Investors in rental properties are here to stay when rental laws change, but there’s more to the story. Image: The Property Tribune; Henry Thai.
  • Investors found to not sell up due to legislative changes
  • Changes in rental law does weigh on whether investors buy
  • The matter has been a hot topic throughout the pandemic

New research from The Australian Housing and Urban Research Institute (AHURI) has found that improving tenancy laws has not stopped rental investment.

This research comes months after outrage gripped Australians as the rental crisis deepened and conversations around changes to renting kicked-off.

Western Australia proposed changes to renting

In July this year, The Property Tribune reported on possible changes to renting laws in WA. The proposed changes followed a six-month consultation period in 2020.

A survey at the time conducted by Synergies Economic Consulting found that over three out of five investors (61%) would sell their rental if the then-suggested changes to tenancy laws were made.

Industry also hit out at the proposed reforms, stating that while the reforms were well-intentioned, they would see both tenants and landlords worse off at the end of the day.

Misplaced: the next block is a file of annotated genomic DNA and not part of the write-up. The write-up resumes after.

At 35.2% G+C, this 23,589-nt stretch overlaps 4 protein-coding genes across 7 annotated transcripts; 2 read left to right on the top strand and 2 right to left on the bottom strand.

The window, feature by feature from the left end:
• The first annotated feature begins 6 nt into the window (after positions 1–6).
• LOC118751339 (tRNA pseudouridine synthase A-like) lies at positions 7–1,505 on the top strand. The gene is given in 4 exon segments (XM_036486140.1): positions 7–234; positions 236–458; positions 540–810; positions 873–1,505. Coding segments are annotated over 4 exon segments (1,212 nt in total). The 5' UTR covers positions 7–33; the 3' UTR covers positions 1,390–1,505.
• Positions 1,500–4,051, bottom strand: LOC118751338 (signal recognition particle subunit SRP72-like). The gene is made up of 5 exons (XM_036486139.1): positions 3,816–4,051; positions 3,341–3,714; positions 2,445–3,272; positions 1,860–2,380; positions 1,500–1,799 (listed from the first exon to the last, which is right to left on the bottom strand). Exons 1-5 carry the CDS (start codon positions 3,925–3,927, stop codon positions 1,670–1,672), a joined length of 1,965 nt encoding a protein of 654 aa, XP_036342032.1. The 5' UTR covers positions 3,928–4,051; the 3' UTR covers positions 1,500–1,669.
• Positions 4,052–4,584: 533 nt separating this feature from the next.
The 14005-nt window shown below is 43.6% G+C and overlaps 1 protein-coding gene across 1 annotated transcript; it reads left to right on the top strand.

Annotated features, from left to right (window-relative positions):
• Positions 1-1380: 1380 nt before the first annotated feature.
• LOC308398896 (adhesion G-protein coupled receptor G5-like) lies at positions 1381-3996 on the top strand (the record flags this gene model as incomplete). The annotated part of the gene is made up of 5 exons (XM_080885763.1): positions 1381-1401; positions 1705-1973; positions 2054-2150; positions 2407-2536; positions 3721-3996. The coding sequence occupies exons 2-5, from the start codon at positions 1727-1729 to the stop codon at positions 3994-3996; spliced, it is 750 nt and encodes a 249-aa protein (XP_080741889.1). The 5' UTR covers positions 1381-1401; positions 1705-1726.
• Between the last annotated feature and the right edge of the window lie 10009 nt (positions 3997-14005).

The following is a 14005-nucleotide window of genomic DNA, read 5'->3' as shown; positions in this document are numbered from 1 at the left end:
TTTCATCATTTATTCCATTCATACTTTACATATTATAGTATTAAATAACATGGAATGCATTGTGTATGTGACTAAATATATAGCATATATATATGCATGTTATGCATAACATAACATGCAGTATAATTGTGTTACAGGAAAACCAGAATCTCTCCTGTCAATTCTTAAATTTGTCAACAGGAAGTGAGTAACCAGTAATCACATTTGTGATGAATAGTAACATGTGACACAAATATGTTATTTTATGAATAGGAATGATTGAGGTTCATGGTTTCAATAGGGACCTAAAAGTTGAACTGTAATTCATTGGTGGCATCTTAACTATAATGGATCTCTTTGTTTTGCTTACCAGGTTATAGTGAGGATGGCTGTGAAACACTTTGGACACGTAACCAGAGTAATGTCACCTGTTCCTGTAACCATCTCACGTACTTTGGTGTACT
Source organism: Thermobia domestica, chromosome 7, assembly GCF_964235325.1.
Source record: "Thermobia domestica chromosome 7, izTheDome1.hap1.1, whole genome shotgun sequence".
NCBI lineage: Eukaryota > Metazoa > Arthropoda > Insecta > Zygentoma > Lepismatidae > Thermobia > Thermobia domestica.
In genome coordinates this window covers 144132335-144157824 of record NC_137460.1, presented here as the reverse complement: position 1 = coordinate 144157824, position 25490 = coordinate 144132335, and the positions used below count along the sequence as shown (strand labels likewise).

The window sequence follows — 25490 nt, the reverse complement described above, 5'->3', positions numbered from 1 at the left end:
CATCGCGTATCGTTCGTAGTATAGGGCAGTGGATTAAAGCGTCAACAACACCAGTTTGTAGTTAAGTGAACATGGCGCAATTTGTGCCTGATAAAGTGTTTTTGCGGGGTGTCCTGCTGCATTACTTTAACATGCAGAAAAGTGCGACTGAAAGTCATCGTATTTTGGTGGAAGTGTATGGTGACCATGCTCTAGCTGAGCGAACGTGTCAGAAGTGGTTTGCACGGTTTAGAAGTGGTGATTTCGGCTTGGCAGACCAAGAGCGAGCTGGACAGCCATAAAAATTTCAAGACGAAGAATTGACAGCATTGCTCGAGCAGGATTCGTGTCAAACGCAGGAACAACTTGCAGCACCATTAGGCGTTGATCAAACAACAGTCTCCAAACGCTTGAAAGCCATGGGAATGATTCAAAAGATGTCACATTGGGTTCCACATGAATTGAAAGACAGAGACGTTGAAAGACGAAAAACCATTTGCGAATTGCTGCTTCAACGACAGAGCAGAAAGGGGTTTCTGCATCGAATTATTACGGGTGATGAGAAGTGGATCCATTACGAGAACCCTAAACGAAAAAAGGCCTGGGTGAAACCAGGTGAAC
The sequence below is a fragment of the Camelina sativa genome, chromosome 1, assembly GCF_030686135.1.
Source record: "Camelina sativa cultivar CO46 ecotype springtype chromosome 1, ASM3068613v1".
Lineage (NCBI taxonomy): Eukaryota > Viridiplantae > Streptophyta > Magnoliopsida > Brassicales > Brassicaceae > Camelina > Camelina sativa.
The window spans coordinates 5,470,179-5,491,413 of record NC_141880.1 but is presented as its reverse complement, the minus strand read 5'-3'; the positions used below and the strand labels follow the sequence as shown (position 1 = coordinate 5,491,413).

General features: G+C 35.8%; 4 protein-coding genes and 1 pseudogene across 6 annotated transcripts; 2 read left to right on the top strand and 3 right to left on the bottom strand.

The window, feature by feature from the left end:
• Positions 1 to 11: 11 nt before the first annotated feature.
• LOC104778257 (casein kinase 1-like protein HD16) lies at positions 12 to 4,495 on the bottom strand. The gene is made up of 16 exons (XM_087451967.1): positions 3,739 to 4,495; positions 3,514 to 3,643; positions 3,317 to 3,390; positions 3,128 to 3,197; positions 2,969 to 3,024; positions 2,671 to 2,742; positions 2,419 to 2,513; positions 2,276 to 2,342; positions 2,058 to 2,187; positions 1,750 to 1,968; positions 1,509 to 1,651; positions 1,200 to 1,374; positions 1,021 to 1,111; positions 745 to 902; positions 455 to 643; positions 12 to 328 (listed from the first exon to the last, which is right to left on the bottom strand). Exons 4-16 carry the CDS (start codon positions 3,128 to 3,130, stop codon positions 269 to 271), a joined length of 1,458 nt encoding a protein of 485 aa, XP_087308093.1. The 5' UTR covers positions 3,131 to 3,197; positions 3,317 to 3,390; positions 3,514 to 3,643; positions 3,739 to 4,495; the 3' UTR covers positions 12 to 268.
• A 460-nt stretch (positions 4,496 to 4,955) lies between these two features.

Rent control in Australia

Part of the equation includes how much a landlord can charge a tenant, which in crude and simple terms is what rent control is.

Like many of these divisive issues, there are always polar opposites.

In 1977, prominent economist, Assar Lindbeck asserted, “Next to bombing, rent control seems in many cases to be the most efficient technique so far known for destroying cities.”

The Property Tribune has earlier explored the impacts of rent control and the dangers, a case study of Berlin’s rent control, and whether it should be on our minds at all in Australia.

One of the issues considered was how price caps could create severe shortages in the rental sector due to the surges in demand, and the discouraging of supply. This concern about rental stock shortages seemed more or less confirmed in a case study of rent control in Berlin.

On the flip side, one expert observed that rental housing is often treated as a wealth-creation tool, rather than a basic necessity. Another issue noticed was that while rents are skyrocketing, the quality or output of housing is not.

Tenant landlord stand-off continues, and politics takes hold